Avartaki, Āvartakī: 2 definitions
Avartaki means something in Hinduism, Sanskrit. If you want to know the exact meaning, history, etymology or English translation of this term then check out the descriptions on this page. Add your comment or reference to a book if you want to contribute to this summary article.
Ayurveda (science of life)Source: WorldCat: Rāj nighaṇṭu
Āvartakī (आवर्तकी) is the Sanskrit name for a medicinal plant identified with Cassia auriculata, synonym of Senna auriculata (matura tea tree) from the Fabaceae or “legume” family of flowering plants, according to verse 3.135-136 of the 13th-century Raj Nighantu or Rājanighaṇṭu. Āvartakī is known in Hindi as Maroḍaphalī.
Āvartakī is mentioned as having eleven synonyms: Tindukinī, Vibhāṇḍī, Viṣāṇikā, Raṅgalatā, Manojñā, Raktapuṣpī, Mahadādijālī, Pītakīlā, Carmaraṅgā and Vāmāvartā.
Properties and characteristics: “Āvartakī is astringent and sour and has cold potency. It alleviates the vitiated pitta-doṣa”.
Āyurveda (आयुर्वेद, ayurveda) is a branch of Indian science dealing with medicine, herbalism, taxology, anatomy, surgery, alchemy and related topics. Traditional practice of Āyurveda in ancient India dates back to at least the first millenium BC. Literature is commonly written in Sanskrit using various poetic metres.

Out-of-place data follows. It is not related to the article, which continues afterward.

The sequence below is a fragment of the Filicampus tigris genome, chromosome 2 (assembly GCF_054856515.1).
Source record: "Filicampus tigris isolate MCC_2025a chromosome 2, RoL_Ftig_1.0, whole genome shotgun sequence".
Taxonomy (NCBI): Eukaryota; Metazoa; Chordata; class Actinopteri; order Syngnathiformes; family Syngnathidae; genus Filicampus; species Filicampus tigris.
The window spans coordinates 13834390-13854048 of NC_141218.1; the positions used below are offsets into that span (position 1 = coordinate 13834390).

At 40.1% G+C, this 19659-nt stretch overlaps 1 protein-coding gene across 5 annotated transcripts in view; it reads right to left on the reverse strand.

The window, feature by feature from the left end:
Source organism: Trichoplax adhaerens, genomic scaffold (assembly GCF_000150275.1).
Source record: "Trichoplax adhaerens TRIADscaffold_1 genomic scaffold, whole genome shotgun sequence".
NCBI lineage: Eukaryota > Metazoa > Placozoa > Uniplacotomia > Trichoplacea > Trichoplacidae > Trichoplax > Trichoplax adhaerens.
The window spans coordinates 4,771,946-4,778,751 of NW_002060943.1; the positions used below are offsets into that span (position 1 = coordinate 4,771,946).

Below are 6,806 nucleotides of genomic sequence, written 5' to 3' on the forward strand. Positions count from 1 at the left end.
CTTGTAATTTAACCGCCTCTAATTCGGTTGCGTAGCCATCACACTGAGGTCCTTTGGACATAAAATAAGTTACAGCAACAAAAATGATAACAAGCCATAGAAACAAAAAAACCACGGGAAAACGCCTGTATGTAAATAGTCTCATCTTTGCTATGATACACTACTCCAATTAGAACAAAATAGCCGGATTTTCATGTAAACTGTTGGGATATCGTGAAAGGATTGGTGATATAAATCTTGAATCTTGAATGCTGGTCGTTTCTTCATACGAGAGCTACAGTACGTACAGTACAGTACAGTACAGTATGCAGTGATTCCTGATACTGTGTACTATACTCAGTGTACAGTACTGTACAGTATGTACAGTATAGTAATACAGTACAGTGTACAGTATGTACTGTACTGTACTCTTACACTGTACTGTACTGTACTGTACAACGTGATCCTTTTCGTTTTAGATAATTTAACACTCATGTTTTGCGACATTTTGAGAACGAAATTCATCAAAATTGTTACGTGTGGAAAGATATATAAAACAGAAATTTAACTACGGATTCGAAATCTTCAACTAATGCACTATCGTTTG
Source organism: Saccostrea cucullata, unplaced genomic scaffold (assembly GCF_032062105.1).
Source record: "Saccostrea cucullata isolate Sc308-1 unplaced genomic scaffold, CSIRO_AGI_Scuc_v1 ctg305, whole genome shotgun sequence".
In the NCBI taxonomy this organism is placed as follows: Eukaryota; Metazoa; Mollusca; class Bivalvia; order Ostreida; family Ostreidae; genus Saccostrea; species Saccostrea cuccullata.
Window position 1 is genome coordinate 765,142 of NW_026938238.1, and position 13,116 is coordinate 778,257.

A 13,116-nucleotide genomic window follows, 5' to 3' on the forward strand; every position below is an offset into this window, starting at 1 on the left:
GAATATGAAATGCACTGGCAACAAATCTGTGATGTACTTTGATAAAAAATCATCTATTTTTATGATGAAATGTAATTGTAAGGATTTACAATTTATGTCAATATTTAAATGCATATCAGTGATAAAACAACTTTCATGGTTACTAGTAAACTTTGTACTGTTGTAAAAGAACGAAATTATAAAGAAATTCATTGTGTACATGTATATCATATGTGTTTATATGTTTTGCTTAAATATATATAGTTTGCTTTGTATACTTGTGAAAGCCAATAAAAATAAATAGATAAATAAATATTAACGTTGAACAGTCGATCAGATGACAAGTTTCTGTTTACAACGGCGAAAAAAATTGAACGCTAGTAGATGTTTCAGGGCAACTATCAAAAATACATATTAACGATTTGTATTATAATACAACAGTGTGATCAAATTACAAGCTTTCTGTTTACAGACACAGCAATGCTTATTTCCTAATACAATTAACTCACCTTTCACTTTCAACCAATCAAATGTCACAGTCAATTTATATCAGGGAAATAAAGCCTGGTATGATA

Languages of India and abroad
Sanskrit dictionarySource: Cologne Digital Sanskrit Dictionaries: Monier-Williams Sanskrit-English Dictionary
Āvartakī (आवर्तकी):—[=ā-vartakī] [from ā-vartaka > ā-vṛt] f. Name of a creeping plant, [cf. Lexicographers, esp. such as amarasiṃha, halāyudha, hemacandra, etc.]
Sanskrit, also spelled संस्कृतम् (saṃskṛtam), is an ancient language of India commonly seen as the grandmother of the Indo-European language family (even English!). Closely allied with Prakrit and Pali, Sanskrit is more exhaustive in both grammar and terms and has the most extensive collection of literature in the world, greatly surpassing its sister-languages Greek and Latin.
See also (Relevant definitions)
No search results for Avartaki, Āvartakī, A-vartaki, Ā-vartakī; (plurals include: Avartakis, Āvartakīs, vartakis, vartakīs) in any book or story.